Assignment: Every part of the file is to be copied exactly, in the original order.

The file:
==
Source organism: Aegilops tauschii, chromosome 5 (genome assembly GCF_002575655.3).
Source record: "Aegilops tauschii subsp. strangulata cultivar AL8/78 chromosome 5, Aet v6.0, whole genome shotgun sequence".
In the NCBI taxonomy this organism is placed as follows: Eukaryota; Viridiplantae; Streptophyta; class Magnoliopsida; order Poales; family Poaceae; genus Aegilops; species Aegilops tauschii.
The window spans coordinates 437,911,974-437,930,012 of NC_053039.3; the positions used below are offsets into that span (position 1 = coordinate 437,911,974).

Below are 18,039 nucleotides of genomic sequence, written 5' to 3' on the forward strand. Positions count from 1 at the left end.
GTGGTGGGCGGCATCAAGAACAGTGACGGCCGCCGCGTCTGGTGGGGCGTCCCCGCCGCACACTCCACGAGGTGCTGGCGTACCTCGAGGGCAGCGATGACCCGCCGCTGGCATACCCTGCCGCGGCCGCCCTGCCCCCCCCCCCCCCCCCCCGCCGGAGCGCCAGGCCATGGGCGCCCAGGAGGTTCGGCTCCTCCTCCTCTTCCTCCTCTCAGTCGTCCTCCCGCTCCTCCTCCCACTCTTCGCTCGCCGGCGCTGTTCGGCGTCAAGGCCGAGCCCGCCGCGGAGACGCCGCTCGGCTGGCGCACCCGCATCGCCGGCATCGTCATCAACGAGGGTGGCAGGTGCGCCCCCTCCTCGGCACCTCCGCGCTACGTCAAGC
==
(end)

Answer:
Source organism: Aegilops tauschii, chromosome 5 (genome assembly GCF_002575655.3).
Source record: "Aegilops tauschii subsp. strangulata cultivar AL8/78 chromosome 5, Aet v6.0, whole genome shotgun sequence".
In the NCBI taxonomy this organism is placed as follows: Eukaryota; Viridiplantae; Streptophyta; class Magnoliopsida; order Poales; family Poaceae; genus Aegilops; species Aegilops tauschii.
The window spans coordinates 437,911,974-437,930,012 of NC_053039.3; the positions used below are offsets into that span (position 1 = coordinate 437,911,974).

Below are 18,039 nucleotides of genomic sequence, written 5' to 3' on the forward strand. Positions count from 1 at the left end.
GTGGTGGGCGGCATCAAGAACAGTGACGGCCGCCGCGTCTGGTGGGGCGTCCCCGCCGCACACTCCACGAGGTGCTGGCGTACCTCGAGGGCAGCGATGACCCGCCGCTGGCATACCCTGCCGCGGCCGCCCTGCCCCCCCCCCCCCCCCCCCGCCGGAGCGCCAGGCCATGGGCGCCCAGGAGGTTCGGCTCCTCCTCCTCTTCCTCCTCTCAGTCGTCCTCCCGCTCCTCCTCCCACTCTTCGCTCGCCGGCGCTGTTCGGCGTCAAGGCCGAGCCCGCCGCGGAGACGCCGCTCGGCTGGCGCACCCGCATCGCCGGCATCGTCATCAACGAGGGTGGCAGGTGCGCCCCCTCCTCGGCACCTCCGCGCTACGTCAAGC